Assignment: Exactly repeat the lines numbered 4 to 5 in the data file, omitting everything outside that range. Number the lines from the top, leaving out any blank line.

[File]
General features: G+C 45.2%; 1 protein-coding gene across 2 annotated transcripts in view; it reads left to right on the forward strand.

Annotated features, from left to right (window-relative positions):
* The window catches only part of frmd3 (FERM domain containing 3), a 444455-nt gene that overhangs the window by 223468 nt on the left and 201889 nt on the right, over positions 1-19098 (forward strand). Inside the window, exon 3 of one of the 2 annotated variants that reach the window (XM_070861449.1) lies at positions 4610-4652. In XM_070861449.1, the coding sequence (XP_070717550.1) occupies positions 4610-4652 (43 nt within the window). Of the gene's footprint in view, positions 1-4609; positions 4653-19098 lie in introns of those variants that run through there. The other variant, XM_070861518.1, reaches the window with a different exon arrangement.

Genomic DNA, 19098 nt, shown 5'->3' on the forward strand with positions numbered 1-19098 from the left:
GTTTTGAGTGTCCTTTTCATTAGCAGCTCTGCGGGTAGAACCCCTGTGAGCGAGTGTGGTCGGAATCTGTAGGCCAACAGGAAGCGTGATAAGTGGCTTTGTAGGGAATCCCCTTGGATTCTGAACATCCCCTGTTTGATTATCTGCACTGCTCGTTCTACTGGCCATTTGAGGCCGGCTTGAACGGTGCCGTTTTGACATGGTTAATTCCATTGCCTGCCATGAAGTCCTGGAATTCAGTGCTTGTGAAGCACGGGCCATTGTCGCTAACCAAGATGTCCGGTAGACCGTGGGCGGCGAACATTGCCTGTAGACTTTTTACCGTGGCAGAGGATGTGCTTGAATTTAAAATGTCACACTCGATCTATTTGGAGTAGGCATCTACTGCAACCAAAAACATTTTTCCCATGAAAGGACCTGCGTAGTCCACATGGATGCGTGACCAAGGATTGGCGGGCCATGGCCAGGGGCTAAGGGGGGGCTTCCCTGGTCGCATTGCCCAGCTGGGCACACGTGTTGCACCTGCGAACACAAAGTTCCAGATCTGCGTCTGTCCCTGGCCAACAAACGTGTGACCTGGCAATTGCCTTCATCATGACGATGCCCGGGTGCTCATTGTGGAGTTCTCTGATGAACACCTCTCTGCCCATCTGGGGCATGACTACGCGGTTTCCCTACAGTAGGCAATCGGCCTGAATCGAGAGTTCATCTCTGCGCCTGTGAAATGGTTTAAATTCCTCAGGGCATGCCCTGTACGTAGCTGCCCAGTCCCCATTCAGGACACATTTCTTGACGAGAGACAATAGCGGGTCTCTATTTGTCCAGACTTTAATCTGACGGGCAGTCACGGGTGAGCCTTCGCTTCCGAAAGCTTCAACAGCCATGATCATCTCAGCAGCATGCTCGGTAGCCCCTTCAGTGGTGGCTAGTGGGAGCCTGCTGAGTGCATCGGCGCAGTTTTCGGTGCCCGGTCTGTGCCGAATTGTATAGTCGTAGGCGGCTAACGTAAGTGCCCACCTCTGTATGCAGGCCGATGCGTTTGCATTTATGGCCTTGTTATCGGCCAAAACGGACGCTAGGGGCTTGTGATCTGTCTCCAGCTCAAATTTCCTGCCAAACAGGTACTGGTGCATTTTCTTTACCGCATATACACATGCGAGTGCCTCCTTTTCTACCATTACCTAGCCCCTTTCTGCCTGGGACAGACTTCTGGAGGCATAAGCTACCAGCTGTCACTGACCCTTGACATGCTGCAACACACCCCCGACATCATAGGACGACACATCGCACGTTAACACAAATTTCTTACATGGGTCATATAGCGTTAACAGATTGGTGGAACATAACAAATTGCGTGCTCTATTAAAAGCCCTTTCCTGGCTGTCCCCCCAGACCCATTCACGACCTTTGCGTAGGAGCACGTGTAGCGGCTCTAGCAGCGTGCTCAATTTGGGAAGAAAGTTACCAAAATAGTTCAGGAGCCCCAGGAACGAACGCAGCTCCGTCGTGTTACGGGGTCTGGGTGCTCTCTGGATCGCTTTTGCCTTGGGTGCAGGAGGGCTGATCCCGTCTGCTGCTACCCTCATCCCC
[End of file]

Genomic DNA, 19098 nt, shown 5'->3' on the forward strand with positions numbered 1-19098 from the left:
GTTTTGAGTGTCCTTTTCATTAGCAGCTCTGCGGGTAGAACCCCTGTGAGCGAGTGTGGTCGGAATCTGTAGGCCAACAGGAAGCGTGATAAGTGGCTTTGTAGGGAATCCCCTTGGATTCTGAACATCCCCTGTTTGATTATCTGCACTGCTCGTTCTACTGGCCATTTGAGGCCGGCTTGAACGGTGCCGTTTTGACATGGTTAATTCCATTGCCTGCCATGAAGTCCTGGAATTCAGTGCTTGTGAAGCACGGGCCATTGTCGCTAACCAAGATGTCCGGTAGACCGTGGGCGGCGAACATTGCCTGTAGACTTTTTACCGTGGCAGAGGATGTGCTTGAATTTAAAATGTCACACTCGATCTATTTGGAGTAGGCATCTACTGCAACCAAAAACATTTTTCCCATGAAAGGACCTGCGTAGTCCACATGGATGCGTGACCAAGGATTGGCGGGCCATGGCCAGGGGCTAAGGGGGGGCTTCCCTGGTCGCATTGCCCAGCTGGGCACACGTGTTGCACCTGCGAACACAAAGTTCCAGATCTGCGTCTGTCCCTGGCCAACAAACGTGTGACCTGGCAATTGCCTTCATCATGACGATGCCCGGGTGCTCATTGTGGAGTTCTCTGATGAACACCTCTCTGCCCATCTGGGGCATGACTACGCGGTTTCCCTACAGTAGGCAATCGGCCTGAATCGAGAGTTCATCTCTGCGCCTGTGAAATGGTTTAAATTCCTCAGGGCATGCCCTGTACGTAGCTGCCCAGTCCCCATTCAGGACACATTTCTTGACGAGAGACAATAGCGGGTCTCTATTTGTCCAGACTTTAATCTGACGGGCAGTCACGGGTGAGCCTTCGCTTCCGAAAGCTTCAACAGCCATGATCATCTCAGCAGCATGCTCGGTAGCCCCTTCAGTGGTGGCTAGTGGGAGCCTGCTGAGTGCATCGGCGCAGTTTTCGGTGCCCGGTCTGTGCCGAATTGTATAGTCGTAGGCGGCTAACGTAAGTGCCCACCTCTGTATGCAGGCCGATGCGTTTGCATTTATGGCCTTGTTATCGGCCAAAACGGACGCTAGGGGCTTGTGATCTGTCTCCAGCTCAAATTTCCTGCCAAACAGGTACTGGTGCATTTTCTTTACCGCATATACACATGCGAGTGCCTCCTTTTCTACCATTACCTAGCCCCTTTCTGCCTGGGACAGACTTCTGGAGGCATAAGCTACCAGCTGTCACTGACCCTTGACATGCTGCAACACACCCCCGACATCATAGGACGACACATCGCACGTTAACACAAATTTCTTACATGGGTCATATAGCGTTAACAGATTGGTGGAACATAACAAATTGCGTGCTCTATTAAAAGCCCTTTCCTGGCTGTCCCCCCAGACCCATTCACGACCTTTGCGTAGGAGCACGTGTAGCGGCTCTAGCAGCGTGCTCAATTTGGGAAGAAAGTTACCAAAATAGTTCAGGAGCCCCAGGAACGAACGCAGCTCCGTCGTGTTACGGGGTCTGGGTGCTCTCTGGATCGCTTTTGCCTTGGGTGCAGGAGGGCTGATCCCGTCTGCTGCTACCCTCATCCCC